As we finish up the holiday season by ringing in the New Year, many of us will come to the stark reminder that the New Year brings new company procurement initiatives, challenges, and goals. While many of those company goals don’t necessarily need to materialize for another 12 months, I’ve always felt that the start of a new year signifies a time where people are most ambitious both with their personal and professional goals. To capitalize on this new source of ambition and optimism, I’ve provided some proven procurement action items that work best at the start of a new year.

1.) Lend an Ear to your Suppliers
Procurement Departments often implement what I like to call the “take, take, take” approach – by continuously beating up on the suppliers in the form of additional demands or year-over-year (YoY) price reductions. What I suggest is starting 2020 by holding a meeting with your major/key suppliers and asking how YOU, the customer, can make their job easier. Often this may come to a surprise to the supplier, as the roles are often reverse. I like to ask the Suppliers about their internal procedures, any new technological enhancements and specifically the process of payment processing, an often overlooked area in terms of internal costs. I recently went through this activity with a client’s supplier and was able to reduce a client’s reoccurring Preventative Maintenance Service pricing by 12% by simply setting up an agreed-upon once-a-month, 12-month flat rate invoicing schedule. Before this, the supplier was sending up to 60+ invoices a month, each requiring a customer approval, oftentimes delaying the supplier receiving their payment. With these issues now resolved the supplier was willing to lower their service pricing as they were no longer wasting time and resources compiling, reviewing, and correcting numerous invoices.

2.) Review Supplier’s Metrics
The start of the New Year provides a good opportunity to review your key supplier’s performance metrics. One metric I like to discuss with Suppliers is their YoY sales growth/decline. Regardless if the supplier experienced a sales growth or decline, I like to use this metric to gauge a supplier’s interest in offering a Sales Growth rebate – a rebate percent (%) or dollar ($) amount tied to the supplier achieving a certain dollar amount or growth in sales. One thing Procurement Professionals tend to overlook is that Sales Reps/Account Managers are typically measured internally on their YoY Sales growth metrics - establishing a sales growth rebate clearly shows your suppliers you are willing to align your goals with theirs.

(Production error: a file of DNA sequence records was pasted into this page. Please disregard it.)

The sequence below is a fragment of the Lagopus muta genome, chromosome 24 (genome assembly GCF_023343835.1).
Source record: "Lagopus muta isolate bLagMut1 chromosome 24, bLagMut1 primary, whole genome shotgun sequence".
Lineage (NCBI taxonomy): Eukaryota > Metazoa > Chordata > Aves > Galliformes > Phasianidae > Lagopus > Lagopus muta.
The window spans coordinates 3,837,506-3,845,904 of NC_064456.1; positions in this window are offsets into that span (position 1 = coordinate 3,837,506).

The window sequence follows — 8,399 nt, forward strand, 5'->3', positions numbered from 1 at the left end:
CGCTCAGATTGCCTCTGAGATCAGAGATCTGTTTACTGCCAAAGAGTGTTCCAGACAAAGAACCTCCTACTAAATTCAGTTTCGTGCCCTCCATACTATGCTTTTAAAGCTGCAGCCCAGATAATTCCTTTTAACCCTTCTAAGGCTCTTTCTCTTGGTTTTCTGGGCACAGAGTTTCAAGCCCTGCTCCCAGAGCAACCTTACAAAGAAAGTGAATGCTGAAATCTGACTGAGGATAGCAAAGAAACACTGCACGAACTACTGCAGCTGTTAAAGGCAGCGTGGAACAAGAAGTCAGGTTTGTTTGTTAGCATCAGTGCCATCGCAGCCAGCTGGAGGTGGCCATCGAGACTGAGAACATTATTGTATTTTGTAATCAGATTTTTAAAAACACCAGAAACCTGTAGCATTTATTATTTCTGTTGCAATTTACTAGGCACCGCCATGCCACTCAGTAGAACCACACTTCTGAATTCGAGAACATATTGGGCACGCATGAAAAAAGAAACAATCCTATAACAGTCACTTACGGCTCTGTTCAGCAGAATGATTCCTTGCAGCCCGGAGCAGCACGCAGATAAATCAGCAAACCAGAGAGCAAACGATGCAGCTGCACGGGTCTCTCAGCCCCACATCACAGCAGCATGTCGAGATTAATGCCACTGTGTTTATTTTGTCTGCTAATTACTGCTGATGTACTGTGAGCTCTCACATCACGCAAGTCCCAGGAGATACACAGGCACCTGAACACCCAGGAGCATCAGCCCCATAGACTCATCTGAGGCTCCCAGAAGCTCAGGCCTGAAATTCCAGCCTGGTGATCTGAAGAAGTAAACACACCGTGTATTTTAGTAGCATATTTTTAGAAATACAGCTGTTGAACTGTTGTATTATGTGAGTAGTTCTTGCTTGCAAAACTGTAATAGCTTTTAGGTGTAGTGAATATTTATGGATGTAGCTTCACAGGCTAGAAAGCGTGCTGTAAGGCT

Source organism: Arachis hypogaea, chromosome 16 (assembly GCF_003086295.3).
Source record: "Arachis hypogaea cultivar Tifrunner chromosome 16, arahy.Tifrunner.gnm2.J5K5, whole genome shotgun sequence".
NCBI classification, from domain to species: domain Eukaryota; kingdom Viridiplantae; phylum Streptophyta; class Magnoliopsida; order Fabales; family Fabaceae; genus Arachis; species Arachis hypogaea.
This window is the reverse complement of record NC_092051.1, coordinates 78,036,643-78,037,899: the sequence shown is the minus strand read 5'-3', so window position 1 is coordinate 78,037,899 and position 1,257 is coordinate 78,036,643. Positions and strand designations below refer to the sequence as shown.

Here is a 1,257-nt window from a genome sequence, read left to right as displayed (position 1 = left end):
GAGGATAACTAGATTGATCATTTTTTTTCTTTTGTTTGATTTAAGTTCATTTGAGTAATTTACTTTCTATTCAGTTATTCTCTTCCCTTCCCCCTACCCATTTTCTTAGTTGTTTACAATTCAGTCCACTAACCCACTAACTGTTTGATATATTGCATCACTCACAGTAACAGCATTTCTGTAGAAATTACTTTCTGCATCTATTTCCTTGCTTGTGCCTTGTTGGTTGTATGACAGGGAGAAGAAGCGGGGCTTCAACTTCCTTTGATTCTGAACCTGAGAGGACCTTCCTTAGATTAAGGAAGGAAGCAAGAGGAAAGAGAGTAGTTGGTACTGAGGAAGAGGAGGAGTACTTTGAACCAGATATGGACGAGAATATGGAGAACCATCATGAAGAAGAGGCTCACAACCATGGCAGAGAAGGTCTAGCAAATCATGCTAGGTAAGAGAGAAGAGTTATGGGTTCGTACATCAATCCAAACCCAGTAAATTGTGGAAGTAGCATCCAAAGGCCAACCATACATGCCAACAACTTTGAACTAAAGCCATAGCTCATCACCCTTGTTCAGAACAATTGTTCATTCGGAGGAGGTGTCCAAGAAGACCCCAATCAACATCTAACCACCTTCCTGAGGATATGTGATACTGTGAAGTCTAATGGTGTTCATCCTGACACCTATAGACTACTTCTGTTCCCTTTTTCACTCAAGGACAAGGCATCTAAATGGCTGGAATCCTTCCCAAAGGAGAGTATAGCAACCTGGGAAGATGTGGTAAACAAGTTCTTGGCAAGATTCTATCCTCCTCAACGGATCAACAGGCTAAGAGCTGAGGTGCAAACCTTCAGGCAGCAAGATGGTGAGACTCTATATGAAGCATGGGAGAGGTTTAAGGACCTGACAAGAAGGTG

3.) Push back on New Price Increases
Generally during/before the holiday season, when most professionals are winding down from the busy year or finally utilizing their PTO, Suppliers will announce upcoming “price adjustments” or in other words - a price increase. Often these price adjustments are typically the result of inflation or manufacturer increases resulting in the price increase of a commodity. In the case of suppliers utilizing the argument of commodity price increases, I suggest requesting data about the commodity and time frame of the commodity increase. I’ve found that the simple act of requesting this data may deter the suppliers from increasing their pricing. In my own experience, I’ve been able to successfully argue that the price increases were not justifiable. Most notably, a Non-Destructive Testing (NDT) supplier came to a client of mine proposing a 5-10% increase due to their raw materials pricing increasing as the product (X-Ray films) was heavily reliant on the price of silver - along with the announcement they included a 1- year chart of the silver price/oz. of which conveniently presented a staggering upward trend. Before allowing the client to agree to the supplier’s price increase, a quick Google of a 5-year silver found that in the year prior to the supplier provided a chart, the price of silver dropped 33% yet the supplier did not lower pricing the following year, but in fact, increased pricing by 2-3%. Utilizing this argument, that the supplier failed to decrease pricing when the commodity pricing decreased, we were able to successfully eliminate the price increase resulting in over $100,000 in cost avoidance savings.

While the start of the New Year may seem like just the beginning of the road to your 2020 goals, implementing these actions early on in the year, may make for a little less stressful Q3-Q4.
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Arthur Piszczor

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